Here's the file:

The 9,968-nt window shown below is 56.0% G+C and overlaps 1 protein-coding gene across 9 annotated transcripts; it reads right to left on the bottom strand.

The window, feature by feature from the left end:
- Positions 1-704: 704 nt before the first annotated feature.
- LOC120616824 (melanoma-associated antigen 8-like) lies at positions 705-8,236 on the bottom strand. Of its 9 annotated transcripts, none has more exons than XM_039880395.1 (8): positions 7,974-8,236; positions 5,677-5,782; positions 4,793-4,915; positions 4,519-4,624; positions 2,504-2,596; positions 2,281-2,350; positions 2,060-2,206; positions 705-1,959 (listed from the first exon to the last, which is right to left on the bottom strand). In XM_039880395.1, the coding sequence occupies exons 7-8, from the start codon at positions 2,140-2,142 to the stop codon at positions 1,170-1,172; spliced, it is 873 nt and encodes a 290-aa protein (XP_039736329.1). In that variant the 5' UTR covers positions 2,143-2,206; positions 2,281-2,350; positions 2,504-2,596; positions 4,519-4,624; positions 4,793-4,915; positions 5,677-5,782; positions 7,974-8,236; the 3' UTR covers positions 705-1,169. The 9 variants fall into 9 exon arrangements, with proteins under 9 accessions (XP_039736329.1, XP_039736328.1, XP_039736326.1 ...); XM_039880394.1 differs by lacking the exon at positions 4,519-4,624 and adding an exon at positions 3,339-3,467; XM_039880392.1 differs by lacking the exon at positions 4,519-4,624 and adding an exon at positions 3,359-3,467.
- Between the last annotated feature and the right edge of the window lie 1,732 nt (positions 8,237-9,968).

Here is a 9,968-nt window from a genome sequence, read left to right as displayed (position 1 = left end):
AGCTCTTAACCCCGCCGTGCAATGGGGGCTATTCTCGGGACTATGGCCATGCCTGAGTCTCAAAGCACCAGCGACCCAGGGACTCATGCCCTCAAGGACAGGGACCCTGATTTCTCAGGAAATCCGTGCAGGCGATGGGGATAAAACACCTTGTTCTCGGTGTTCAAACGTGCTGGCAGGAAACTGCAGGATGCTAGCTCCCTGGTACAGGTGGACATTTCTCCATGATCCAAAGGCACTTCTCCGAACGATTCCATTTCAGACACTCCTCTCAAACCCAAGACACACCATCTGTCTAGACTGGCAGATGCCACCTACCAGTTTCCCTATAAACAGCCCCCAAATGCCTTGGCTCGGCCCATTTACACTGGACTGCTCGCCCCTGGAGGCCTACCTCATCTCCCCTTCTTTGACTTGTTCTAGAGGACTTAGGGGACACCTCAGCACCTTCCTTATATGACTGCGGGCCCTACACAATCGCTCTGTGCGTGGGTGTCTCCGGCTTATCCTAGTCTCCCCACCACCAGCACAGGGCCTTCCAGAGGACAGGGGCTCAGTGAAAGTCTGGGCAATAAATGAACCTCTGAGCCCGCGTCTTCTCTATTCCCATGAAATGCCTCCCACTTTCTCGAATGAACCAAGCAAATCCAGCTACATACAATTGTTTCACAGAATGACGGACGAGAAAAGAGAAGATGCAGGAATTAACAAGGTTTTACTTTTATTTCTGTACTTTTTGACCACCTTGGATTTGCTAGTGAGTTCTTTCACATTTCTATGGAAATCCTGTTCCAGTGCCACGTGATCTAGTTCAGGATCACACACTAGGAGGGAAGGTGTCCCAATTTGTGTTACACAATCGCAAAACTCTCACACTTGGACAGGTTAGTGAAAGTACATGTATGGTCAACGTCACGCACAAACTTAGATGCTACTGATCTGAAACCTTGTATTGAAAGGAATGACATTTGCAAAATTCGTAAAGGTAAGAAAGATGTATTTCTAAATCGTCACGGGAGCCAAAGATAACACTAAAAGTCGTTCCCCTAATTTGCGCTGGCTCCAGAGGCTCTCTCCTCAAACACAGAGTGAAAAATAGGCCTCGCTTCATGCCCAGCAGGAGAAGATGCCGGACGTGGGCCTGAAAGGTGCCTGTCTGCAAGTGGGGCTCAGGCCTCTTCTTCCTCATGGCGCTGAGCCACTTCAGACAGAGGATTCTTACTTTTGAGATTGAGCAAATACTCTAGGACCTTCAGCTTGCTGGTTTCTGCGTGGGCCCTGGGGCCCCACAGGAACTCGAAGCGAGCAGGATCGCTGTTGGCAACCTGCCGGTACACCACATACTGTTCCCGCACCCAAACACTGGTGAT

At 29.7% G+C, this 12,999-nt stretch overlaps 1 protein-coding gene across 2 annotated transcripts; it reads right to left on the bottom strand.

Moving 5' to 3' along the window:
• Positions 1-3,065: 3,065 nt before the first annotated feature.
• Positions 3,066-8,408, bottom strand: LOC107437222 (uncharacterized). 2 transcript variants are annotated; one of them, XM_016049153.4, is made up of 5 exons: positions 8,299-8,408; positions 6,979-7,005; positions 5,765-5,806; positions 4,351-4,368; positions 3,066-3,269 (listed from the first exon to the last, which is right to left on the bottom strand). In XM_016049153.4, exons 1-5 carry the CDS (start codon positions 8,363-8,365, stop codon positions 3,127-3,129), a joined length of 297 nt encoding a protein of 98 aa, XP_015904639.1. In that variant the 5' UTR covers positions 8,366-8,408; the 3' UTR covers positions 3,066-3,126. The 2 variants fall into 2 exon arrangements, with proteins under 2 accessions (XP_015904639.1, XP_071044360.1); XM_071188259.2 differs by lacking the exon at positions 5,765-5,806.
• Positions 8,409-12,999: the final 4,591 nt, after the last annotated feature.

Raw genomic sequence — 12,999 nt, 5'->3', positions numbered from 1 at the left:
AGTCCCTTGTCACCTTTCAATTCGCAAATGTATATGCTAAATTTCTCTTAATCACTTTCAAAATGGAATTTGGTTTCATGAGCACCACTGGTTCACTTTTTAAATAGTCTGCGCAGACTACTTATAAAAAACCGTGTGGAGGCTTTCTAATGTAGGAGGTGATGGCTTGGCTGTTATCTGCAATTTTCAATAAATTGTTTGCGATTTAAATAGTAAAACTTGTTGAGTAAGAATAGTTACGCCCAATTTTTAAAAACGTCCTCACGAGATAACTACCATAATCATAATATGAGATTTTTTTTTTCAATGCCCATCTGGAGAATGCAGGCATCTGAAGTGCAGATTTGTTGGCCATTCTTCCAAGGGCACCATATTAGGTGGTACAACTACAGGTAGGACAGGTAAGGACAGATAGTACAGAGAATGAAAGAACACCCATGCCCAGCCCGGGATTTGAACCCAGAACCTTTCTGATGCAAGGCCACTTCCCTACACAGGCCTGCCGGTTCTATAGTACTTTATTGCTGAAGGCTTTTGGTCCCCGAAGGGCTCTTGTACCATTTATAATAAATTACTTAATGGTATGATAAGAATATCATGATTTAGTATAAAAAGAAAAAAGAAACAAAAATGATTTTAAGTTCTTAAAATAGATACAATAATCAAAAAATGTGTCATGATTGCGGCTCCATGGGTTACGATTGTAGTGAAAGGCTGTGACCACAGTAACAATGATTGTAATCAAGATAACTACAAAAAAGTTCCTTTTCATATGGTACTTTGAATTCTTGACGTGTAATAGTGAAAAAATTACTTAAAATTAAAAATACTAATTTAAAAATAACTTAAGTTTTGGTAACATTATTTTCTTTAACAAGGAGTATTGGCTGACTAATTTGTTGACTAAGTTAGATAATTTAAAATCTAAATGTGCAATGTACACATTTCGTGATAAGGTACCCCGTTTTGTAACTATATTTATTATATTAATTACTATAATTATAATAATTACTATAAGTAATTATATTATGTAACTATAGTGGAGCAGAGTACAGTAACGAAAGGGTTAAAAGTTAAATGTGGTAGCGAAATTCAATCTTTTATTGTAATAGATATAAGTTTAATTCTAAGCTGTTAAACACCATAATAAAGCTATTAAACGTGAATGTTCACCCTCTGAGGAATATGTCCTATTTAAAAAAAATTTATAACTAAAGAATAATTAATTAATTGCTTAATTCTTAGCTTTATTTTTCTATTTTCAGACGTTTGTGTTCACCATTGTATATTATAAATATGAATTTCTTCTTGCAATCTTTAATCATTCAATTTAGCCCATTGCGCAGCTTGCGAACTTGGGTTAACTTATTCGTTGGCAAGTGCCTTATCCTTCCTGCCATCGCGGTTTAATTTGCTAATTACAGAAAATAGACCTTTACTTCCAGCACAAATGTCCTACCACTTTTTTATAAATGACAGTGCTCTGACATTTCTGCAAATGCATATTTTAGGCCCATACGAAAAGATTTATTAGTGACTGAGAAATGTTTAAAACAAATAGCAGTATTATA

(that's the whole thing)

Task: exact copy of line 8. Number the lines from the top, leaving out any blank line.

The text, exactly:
At 29.7% G+C, this 12,999-nt stretch overlaps 1 protein-coding gene across 2 annotated transcripts; it reads right to left on the bottom strand.